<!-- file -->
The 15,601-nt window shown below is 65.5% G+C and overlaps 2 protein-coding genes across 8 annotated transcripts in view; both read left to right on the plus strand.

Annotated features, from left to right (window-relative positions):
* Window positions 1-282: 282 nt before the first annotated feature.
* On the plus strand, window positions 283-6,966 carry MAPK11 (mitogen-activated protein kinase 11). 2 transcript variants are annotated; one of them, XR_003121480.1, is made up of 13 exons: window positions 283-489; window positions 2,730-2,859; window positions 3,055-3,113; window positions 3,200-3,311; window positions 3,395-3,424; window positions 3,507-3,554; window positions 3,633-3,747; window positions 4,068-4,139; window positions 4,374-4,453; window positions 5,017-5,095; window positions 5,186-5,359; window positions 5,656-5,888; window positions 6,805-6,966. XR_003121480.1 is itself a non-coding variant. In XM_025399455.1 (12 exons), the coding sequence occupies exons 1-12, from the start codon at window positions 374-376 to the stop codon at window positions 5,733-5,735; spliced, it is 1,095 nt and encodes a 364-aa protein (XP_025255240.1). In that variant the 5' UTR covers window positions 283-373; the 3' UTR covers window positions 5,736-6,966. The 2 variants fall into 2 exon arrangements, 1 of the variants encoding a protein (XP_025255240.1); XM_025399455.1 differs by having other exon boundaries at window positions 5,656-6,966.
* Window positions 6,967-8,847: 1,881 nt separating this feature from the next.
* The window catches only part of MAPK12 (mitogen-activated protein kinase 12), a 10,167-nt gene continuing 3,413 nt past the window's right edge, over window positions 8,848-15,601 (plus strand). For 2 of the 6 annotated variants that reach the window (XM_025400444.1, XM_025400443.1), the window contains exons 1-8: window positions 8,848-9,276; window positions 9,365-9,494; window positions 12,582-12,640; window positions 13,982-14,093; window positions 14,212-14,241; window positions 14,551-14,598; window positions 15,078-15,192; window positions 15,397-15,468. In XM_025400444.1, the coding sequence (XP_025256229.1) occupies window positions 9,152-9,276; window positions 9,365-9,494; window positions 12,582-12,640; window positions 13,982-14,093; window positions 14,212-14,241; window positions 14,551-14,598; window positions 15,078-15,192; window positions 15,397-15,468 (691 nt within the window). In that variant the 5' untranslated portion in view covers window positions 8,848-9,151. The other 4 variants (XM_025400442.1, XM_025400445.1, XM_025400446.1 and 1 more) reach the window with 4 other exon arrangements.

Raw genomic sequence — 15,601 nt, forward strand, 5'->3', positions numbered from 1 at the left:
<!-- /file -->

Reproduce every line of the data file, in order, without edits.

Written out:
The 15,601-nt window shown below is 65.5% G+C and overlaps 2 protein-coding genes across 8 annotated transcripts in view; both read left to right on the plus strand.

Annotated features, from left to right (window-relative positions):
* Window positions 1-282: 282 nt before the first annotated feature.
* On the plus strand, window positions 283-6,966 carry MAPK11 (mitogen-activated protein kinase 11). 2 transcript variants are annotated; one of them, XR_003121480.1, is made up of 13 exons: window positions 283-489; window positions 2,730-2,859; window positions 3,055-3,113; window positions 3,200-3,311; window positions 3,395-3,424; window positions 3,507-3,554; window positions 3,633-3,747; window positions 4,068-4,139; window positions 4,374-4,453; window positions 5,017-5,095; window positions 5,186-5,359; window positions 5,656-5,888; window positions 6,805-6,966. XR_003121480.1 is itself a non-coding variant. In XM_025399455.1 (12 exons), the coding sequence occupies exons 1-12, from the start codon at window positions 374-376 to the stop codon at window positions 5,733-5,735; spliced, it is 1,095 nt and encodes a 364-aa protein (XP_025255240.1). In that variant the 5' UTR covers window positions 283-373; the 3' UTR covers window positions 5,736-6,966. The 2 variants fall into 2 exon arrangements, 1 of the variants encoding a protein (XP_025255240.1); XM_025399455.1 differs by having other exon boundaries at window positions 5,656-6,966.
* Window positions 6,967-8,847: 1,881 nt separating this feature from the next.
* The window catches only part of MAPK12 (mitogen-activated protein kinase 12), a 10,167-nt gene continuing 3,413 nt past the window's right edge, over window positions 8,848-15,601 (plus strand). For 2 of the 6 annotated variants that reach the window (XM_025400444.1, XM_025400443.1), the window contains exons 1-8: window positions 8,848-9,276; window positions 9,365-9,494; window positions 12,582-12,640; window positions 13,982-14,093; window positions 14,212-14,241; window positions 14,551-14,598; window positions 15,078-15,192; window positions 15,397-15,468. In XM_025400444.1, the coding sequence (XP_025256229.1) occupies window positions 9,152-9,276; window positions 9,365-9,494; window positions 12,582-12,640; window positions 13,982-14,093; window positions 14,212-14,241; window positions 14,551-14,598; window positions 15,078-15,192; window positions 15,397-15,468 (691 nt within the window). In that variant the 5' untranslated portion in view covers window positions 8,848-9,151. The other 4 variants (XM_025400442.1, XM_025400445.1, XM_025400446.1 and 1 more) reach the window with 4 other exon arrangements.

Raw genomic sequence — 15,601 nt, forward strand, 5'->3', positions numbered from 1 at the left: